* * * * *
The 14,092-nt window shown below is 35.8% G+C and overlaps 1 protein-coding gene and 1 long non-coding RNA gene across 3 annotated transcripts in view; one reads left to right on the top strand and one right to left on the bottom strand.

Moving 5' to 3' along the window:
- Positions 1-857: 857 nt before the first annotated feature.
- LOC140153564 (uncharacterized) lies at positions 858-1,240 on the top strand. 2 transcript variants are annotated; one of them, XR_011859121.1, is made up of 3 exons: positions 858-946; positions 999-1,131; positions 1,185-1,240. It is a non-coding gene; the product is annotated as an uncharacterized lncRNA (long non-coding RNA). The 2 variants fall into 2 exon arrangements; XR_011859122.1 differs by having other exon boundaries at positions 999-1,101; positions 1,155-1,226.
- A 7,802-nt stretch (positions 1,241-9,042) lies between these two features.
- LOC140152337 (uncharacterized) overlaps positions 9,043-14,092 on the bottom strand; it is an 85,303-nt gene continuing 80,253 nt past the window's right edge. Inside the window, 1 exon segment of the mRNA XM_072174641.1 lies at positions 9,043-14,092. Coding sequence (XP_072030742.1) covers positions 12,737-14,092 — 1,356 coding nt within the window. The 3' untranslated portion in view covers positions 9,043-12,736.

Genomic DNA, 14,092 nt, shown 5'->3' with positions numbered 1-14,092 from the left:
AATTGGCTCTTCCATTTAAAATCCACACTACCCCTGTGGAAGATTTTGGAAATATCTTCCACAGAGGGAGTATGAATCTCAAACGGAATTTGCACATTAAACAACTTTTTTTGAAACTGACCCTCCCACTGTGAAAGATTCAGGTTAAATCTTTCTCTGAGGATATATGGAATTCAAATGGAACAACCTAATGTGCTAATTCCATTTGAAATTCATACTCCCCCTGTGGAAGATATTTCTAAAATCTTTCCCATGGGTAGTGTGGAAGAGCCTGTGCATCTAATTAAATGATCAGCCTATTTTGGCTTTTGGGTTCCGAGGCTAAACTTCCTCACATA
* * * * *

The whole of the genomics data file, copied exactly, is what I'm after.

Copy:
The 14,092-nt window shown below is 35.8% G+C and overlaps 1 protein-coding gene and 1 long non-coding RNA gene across 3 annotated transcripts in view; one reads left to right on the top strand and one right to left on the bottom strand.

Moving 5' to 3' along the window:
- Positions 1-857: 857 nt before the first annotated feature.
- LOC140153564 (uncharacterized) lies at positions 858-1,240 on the top strand. 2 transcript variants are annotated; one of them, XR_011859121.1, is made up of 3 exons: positions 858-946; positions 999-1,131; positions 1,185-1,240. It is a non-coding gene; the product is annotated as an uncharacterized lncRNA (long non-coding RNA). The 2 variants fall into 2 exon arrangements; XR_011859122.1 differs by having other exon boundaries at positions 999-1,101; positions 1,155-1,226.
- A 7,802-nt stretch (positions 1,241-9,042) lies between these two features.
- LOC140152337 (uncharacterized) overlaps positions 9,043-14,092 on the bottom strand; it is an 85,303-nt gene continuing 80,253 nt past the window's right edge. Inside the window, 1 exon segment of the mRNA XM_072174641.1 lies at positions 9,043-14,092. Coding sequence (XP_072030742.1) covers positions 12,737-14,092 — 1,356 coding nt within the window. The 3' untranslated portion in view covers positions 9,043-12,736.

Genomic DNA, 14,092 nt, shown 5'->3' with positions numbered 1-14,092 from the left:
AATTGGCTCTTCCATTTAAAATCCACACTACCCCTGTGGAAGATTTTGGAAATATCTTCCACAGAGGGAGTATGAATCTCAAACGGAATTTGCACATTAAACAACTTTTTTTGAAACTGACCCTCCCACTGTGAAAGATTCAGGTTAAATCTTTCTCTGAGGATATATGGAATTCAAATGGAACAACCTAATGTGCTAATTCCATTTGAAATTCATACTCCCCCTGTGGAAGATATTTCTAAAATCTTTCCCATGGGTAGTGTGGAAGAGCCTGTGCATCTAATTAAATGATCAGCCTATTTTGGCTTTTGGGTTCCGAGGCTAAACTTCCTCACATA